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By Marie Tree Date Posted: December 15th This article was written by Marie Tree in 2010 as a record of her child observation assignment for her post-qualifying Specialist Social Work Award course at Portsmouth University.When submitting it article Marie wrote remarked that when completing this assignment she was taken “back to my early days in the 1990’s when I did have what now seems the luxury of reflecting on my practice.” A Child Observation Assignment by Marie Tree “In childhood, everything was more vivid – the sun brighter, the smell of fields sharper, the thunder louder, the rain more abundant and the grass taller”.
At that moment, I thought of how unique and complex children are as they do not have the language to explain how they think and explore the world that surrounds them.
By slowing down and observing them, we have the advantage and a willingness to speculate.
A 2½ year old little girl was selected and I shall call her Anna (pseudonym).
I had no contact with Anna’s parents, although the Children’s Centre informed them of my remit and they gave their written consent.
The setting is headed by a teacher and the Early Years Foundation Stage Curriculum guides the work, and the children learn through play.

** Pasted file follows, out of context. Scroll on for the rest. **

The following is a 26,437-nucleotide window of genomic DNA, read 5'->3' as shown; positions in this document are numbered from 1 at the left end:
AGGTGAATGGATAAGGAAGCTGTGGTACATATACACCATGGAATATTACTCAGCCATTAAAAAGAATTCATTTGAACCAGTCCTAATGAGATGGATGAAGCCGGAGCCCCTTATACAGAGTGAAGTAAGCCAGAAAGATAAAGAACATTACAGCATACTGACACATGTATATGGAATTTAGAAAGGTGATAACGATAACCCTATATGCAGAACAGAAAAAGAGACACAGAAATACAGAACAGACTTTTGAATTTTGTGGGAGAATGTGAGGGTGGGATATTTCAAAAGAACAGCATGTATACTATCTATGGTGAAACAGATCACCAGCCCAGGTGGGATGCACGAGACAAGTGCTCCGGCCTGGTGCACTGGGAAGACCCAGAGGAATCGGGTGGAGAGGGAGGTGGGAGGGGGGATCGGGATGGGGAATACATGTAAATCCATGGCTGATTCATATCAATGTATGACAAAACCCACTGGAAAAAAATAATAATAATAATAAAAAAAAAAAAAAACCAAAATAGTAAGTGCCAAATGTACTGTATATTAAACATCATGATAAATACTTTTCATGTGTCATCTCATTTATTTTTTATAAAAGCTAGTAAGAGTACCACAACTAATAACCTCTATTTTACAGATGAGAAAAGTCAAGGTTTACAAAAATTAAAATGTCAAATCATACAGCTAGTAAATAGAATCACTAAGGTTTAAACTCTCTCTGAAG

The observations were based upon the Tavistock model (Bick 1964) and my remit was to observe a child for 1×4 hours and record my observations after the sessions.In the room with Anna, I had to contain my feelings around the observation.Anna continued throughout my observation to drift from one activity to the next.The setting was a group of 12 children of mixed sexes, all of mixed abilities such as physical and learning difficulties.The group was well staffed (by women) with some children having one to one support.The first session took place after lunch and I placed myself at the back of the room, discreetly tucked into a corner hoping that my presence would not be noticed. The room was filled with an array of spontaneous discoveries, books, toys, computers, sand, paint and dressing up clothes and the clutter of noise and emotions reminded me of my own home where I have three young children, where exploring the world extends their nascent theories as to how the world works.Initially, I found it very difficult to sit and focus on Anna solely, as I was used to talking and making eye contact with children, and not being able to engage or speak was difficult.It was much more comfortable not having to put any kind of theory into practice.I had the added luxury of not having paper and pens or an assessment to complete.I watched Anna carefully glide from one activity to the next, first playing with the sand letting it quickly sift through her fingers and making shapes and marks with the palms of her hands.She slowly toddled off when a young boy, eager to play more adventurously nudged her out of the way.